Download Attitudes Toward the Environment: Twenty-Five Years After by Everett C. Ladd PDF

By Everett C. Ladd

ISBN-10: 0844770329

ISBN-13: 9780844770321

This paintings strains how the difficulty of our surroundings emerged in public opinion within the mid-1960s, grew to become a public icon within the Nineteen Seventies, and has when you consider that matured within the public brain. It analyses american citizens' expectancies for the surroundings and their willingness to spend and paintings for these pursuits.

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Extra resources for Attitudes Toward the Environment: Twenty-Five Years After Earth Day

Example text

Form continuous coalesce to ward ICE - ice bases of the mountains. tion, at first masses along both windward and leelocus of maximum snow accumula- The confined to the mountains, would be spread through a zone of increasing width owing to the effect of the expanding piedmonts, which, being both higher and colder than the same areas before glacia8 tion, would induce increased snowfall upon them. It has been calculated whereas about 20 per cent of the solar radiation received per unit area by a land surface not covered by ice or snow is reflected back into space, about 80 per cent of that received by a glacier- or snow-covered that, area is lost by reflection, temperate latitudes, to annually.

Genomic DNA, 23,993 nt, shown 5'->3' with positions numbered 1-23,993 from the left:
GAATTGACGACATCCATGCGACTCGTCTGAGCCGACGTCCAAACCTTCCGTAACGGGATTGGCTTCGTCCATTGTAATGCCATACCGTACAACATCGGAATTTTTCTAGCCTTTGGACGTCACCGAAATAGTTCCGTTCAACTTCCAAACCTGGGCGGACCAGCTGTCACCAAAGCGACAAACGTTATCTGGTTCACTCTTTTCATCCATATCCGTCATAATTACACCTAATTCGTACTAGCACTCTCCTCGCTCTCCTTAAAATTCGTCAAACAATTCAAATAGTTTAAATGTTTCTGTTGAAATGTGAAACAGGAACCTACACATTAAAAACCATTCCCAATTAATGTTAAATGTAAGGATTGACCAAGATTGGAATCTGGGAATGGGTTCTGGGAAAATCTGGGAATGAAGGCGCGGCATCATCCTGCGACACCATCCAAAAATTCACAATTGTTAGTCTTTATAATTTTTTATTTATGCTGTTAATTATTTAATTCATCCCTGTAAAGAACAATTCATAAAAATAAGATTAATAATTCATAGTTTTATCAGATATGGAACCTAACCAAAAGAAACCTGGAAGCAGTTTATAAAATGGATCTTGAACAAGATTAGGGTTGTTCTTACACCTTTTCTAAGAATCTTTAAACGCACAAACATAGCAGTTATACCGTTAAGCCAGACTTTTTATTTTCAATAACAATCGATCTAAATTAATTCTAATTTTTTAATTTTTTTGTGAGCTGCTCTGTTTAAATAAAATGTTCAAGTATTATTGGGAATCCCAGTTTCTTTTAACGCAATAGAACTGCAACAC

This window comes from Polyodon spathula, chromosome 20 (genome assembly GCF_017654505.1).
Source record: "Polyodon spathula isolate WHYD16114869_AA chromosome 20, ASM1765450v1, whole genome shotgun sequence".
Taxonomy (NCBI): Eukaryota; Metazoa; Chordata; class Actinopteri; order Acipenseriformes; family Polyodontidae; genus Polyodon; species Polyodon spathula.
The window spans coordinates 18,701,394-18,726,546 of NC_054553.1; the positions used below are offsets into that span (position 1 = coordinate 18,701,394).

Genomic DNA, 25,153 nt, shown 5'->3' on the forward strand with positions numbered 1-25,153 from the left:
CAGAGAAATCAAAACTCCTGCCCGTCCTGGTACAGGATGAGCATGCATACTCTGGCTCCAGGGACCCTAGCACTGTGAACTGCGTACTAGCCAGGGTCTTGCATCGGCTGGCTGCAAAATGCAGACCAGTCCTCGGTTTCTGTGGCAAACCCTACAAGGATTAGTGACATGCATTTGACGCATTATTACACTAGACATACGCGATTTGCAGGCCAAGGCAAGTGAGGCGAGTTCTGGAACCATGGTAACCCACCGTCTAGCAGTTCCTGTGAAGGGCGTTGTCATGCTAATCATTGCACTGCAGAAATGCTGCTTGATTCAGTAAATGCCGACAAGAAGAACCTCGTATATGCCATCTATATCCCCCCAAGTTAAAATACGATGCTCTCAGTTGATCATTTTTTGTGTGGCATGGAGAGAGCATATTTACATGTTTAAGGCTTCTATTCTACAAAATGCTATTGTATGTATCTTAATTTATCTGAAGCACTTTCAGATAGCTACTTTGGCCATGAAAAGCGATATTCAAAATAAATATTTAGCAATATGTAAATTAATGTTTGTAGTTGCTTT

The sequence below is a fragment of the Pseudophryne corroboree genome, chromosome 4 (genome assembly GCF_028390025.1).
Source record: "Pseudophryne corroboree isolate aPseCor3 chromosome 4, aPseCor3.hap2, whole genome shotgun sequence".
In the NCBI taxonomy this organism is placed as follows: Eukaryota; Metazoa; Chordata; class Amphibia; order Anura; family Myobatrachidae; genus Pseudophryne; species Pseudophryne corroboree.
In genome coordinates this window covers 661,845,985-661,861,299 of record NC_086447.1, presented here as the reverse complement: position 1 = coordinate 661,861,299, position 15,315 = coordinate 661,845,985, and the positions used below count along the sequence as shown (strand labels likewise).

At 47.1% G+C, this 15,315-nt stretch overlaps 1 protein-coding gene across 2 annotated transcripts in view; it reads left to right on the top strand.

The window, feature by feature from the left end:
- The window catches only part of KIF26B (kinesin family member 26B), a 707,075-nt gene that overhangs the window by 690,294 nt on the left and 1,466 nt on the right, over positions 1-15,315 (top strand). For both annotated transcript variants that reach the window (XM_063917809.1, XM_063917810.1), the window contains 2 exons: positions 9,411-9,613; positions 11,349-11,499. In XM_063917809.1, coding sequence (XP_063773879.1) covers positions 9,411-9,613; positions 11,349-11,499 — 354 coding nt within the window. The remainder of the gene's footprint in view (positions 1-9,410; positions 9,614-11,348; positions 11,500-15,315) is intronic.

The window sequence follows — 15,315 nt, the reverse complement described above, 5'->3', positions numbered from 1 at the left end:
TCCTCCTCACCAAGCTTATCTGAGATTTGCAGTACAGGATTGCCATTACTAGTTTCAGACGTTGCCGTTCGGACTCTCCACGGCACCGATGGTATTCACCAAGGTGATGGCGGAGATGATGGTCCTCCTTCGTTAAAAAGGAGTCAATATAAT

In consequence, nourishment by snowfall, at first exert this influence Instead, the center of radial outflow of the ice sheet distributed without too much inequality over the entire surface of the would gradually be concentrated toward the windward margin at the expense of the central and leeward parts. This would have made the ice sheet thickest in its windward part. Its maximum thickness, of course, would have been that thickness at which equilibrium was reached among the three factors of rate of accumulation, rate of flow, and rate of wastage.

In the Eliot Glacier on Mt. 7 feet. 9 In parts of the terminal zone the ice becomes so thin that the zone of flow described in Chapter 2 down is to the pinched out, leaving the zone of fracture extending right ground. Here the ice is stagnant (dead) and devoid of further flow. Where drastic thinning occurs over a wide terminal belt of ice that overlies irregular ground, the high ground gradually appears above the surface of the thinning ice, just as islands appear in a lake whose 8 9 level is falling.

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